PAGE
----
Well done Centenarian Lester Boothe
A long, healthy life is the wish of many. Surpassing 100 years is rare.
Lester Boothe achieved that milestone and bettered it by four months and 15 days.
In his honour, relatives and friends gathered at the Webster Memorial United Church located on Half-Way-Tree Road last Thursday to pay tribute to a long life, well lived.
Boothe, born on April 3, 1912, was remembered as a respectful man who lived a life filled with humour and selfless service to others. He passed away on August 18.
His thanksgiving service began with a musical prelude followed by the opening hymn Praise My Soul the King of Heaven, and a rendition of the song Jerusalem by Lieutenant Commander John McFarlane and Dimario McDowell.
Boothe, who has resided both in the United States and Jamaica had outlived his wife, Mabel, three of his children as well as most of his peers.
Instead of flowing tributes, two of his children, Curtis and Debra Boothe, offered a remembrance in honour of their father.
"It's always happy to see everyone," his son, Curtis said, with a cheerful approach while reflecting on the life of his father.
"This guy enjoyed life and would want everyone to enjoy their's," he began.
Curtis said that his father's measurement of socialisation and friendship had no bounds, especially as he grew older.
"Those of us who knew him, knew that he was very social. He had a calm spirit. I never knew if anything bothered him because he never showed it," Curtis recalled.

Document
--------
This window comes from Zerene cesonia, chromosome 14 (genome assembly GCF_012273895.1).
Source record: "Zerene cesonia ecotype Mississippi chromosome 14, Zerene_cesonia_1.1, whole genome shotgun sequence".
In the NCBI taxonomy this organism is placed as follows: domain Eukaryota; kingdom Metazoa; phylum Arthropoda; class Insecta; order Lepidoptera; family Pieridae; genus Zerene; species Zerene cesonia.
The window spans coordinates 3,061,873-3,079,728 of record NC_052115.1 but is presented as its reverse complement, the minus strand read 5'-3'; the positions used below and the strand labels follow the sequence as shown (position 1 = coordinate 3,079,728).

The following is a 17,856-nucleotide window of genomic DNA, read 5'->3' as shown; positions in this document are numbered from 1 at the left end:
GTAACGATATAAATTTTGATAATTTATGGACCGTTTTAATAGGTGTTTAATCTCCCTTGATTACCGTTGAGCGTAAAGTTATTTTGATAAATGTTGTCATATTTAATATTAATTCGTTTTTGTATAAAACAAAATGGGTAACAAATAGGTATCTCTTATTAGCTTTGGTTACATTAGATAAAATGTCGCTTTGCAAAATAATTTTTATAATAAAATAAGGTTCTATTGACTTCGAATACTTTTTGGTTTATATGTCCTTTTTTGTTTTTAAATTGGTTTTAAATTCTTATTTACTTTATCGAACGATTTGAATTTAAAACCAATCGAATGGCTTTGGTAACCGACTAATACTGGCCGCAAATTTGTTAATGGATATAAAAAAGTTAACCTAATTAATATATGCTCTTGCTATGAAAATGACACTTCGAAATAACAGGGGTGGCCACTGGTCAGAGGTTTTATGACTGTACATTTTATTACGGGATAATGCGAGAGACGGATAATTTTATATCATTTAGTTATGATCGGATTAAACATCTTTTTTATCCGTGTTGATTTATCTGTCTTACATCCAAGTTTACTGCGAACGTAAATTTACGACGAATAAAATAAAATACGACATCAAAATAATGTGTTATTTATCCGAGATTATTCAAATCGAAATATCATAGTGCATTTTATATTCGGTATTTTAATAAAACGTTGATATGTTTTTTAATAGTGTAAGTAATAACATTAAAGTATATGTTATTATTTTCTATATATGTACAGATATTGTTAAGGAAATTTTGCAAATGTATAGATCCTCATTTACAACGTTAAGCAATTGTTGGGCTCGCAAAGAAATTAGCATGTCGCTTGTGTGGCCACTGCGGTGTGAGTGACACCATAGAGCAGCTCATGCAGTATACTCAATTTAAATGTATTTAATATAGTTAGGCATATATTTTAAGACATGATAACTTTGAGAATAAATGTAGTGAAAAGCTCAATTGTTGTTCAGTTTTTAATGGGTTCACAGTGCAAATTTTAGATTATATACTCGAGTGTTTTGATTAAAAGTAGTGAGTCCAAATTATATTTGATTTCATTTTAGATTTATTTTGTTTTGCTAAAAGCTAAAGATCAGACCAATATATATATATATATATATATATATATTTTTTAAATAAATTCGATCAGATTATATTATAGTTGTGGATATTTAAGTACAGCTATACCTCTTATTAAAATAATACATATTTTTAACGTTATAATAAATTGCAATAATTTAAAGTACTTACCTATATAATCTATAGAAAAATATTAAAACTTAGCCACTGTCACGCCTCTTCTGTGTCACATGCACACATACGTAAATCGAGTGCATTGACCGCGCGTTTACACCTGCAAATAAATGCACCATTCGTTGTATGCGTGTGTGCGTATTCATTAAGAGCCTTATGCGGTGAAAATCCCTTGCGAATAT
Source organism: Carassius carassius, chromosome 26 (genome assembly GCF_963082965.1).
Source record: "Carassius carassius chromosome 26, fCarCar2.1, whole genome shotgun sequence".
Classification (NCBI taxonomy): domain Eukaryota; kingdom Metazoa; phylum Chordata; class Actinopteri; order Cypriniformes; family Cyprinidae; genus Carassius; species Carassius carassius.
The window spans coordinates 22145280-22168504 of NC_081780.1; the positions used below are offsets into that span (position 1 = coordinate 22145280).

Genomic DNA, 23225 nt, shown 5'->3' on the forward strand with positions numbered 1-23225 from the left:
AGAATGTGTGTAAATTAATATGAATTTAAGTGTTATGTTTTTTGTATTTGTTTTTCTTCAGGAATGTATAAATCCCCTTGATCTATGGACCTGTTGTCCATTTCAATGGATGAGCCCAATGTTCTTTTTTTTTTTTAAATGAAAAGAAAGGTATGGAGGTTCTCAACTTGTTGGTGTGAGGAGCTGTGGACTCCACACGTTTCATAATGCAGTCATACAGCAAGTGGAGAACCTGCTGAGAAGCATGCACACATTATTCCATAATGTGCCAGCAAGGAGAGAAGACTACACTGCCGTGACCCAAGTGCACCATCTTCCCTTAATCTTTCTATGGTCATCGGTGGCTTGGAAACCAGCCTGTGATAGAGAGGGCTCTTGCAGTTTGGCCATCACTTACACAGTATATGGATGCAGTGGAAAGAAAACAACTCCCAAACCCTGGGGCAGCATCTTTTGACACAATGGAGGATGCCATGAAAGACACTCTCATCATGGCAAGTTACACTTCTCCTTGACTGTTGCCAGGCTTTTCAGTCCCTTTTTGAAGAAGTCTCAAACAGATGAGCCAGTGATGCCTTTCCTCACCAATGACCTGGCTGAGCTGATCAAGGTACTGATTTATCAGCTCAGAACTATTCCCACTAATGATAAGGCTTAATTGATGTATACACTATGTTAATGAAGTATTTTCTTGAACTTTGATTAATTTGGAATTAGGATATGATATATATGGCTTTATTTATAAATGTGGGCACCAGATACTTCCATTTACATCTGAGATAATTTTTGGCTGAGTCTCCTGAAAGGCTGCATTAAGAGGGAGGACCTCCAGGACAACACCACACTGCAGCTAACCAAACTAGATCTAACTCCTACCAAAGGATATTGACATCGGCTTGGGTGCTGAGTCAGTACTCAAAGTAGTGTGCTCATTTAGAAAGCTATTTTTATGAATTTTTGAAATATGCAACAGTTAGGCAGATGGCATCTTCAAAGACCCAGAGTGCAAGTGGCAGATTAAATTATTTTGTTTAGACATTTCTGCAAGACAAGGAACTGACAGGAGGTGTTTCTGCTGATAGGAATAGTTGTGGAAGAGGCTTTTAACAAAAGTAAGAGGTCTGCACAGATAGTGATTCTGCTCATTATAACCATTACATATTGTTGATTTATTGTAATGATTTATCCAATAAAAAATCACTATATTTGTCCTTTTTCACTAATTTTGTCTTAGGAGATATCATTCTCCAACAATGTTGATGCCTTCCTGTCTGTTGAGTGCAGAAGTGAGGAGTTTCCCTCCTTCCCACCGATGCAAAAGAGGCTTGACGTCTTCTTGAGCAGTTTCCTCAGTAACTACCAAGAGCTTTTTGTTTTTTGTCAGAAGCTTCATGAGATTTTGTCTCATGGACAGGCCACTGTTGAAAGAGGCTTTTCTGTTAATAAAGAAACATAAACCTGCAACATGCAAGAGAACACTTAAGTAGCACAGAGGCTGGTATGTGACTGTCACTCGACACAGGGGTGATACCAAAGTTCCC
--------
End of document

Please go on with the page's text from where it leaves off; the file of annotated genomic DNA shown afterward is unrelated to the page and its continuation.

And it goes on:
He added that whenever there was any difference between his mother and father, "it would appear as if she would have been arguing with herself" as his father would not engage in arguments with anyone.
"Father was a very humorous and friendly guy," said Curtis, adding that at events his father would engage anybody willing to engage him in conversation.
"One thing about my father," Curtis continued, "the house must not be without brown bread and cornflakes".
"Once he woke to make breakfast and there was neither 'lovely house and no food'," he declared.
Debra, likewise, shared stories of her father, also remembering him for his sociable spirit.
She said that while living in New York in her younger days, her busy work schedule never allowed her to get to know her neighbours. One day her father visited her apartment but she was late on arriving to meet with him.
Debra recounted that upon entering the building, neighbours she never spoke with approached her at the door saying "You're Mr Boothe's daughter. You're late".
"He could strike up a conversation with anyone," Debra emphasised.
"He was a gifted storyteller and most of his stories were about his childhood days in Westmoreland. My dad appreciated the simple things in life," she said, adding that her father lived his life based on "love, loyalty, trust, and joy".
"Loyalty, my Dad believed in loyalty. 'Backative', he invented the word. Peace, if you argued with him, you were arguing with yourself. He never raised his voice and I witnessed him only once losing his temper," Debra said as she reflected.
She further praised her Dad for being "a pretty good swimmer".
"I thought he was professionally trained, but he learned how to swim because his brothers would throw him in the river," she said with a smile.
After completing secondary studies in Jamaica, Boothe migrated to the United States to pursue studies in dentistry. However, due to the economical strains then, he never completed that dream, but secured employment, which allowed him to care for his wife and children. He retired and returned to Jamaica in 1994 where lived until his passing. He was cremated.